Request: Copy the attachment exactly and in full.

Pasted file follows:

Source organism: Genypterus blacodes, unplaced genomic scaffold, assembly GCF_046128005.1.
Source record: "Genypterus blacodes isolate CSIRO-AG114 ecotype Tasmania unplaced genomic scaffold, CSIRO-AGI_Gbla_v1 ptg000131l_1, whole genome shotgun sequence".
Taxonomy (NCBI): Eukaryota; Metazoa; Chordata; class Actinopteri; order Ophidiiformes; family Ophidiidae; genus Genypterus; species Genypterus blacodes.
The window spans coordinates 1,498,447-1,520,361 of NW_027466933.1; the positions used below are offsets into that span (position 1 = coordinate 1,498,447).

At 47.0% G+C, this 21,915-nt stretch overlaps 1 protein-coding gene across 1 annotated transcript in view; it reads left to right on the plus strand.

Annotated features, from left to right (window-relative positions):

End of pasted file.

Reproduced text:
Source organism: Genypterus blacodes, unplaced genomic scaffold, assembly GCF_046128005.1.
Source record: "Genypterus blacodes isolate CSIRO-AG114 ecotype Tasmania unplaced genomic scaffold, CSIRO-AGI_Gbla_v1 ptg000131l_1, whole genome shotgun sequence".
Taxonomy (NCBI): Eukaryota; Metazoa; Chordata; class Actinopteri; order Ophidiiformes; family Ophidiidae; genus Genypterus; species Genypterus blacodes.
The window spans coordinates 1,498,447-1,520,361 of NW_027466933.1; the positions used below are offsets into that span (position 1 = coordinate 1,498,447).

At 47.0% G+C, this 21,915-nt stretch overlaps 1 protein-coding gene across 1 annotated transcript in view; it reads left to right on the plus strand.

Annotated features, from left to right (window-relative positions):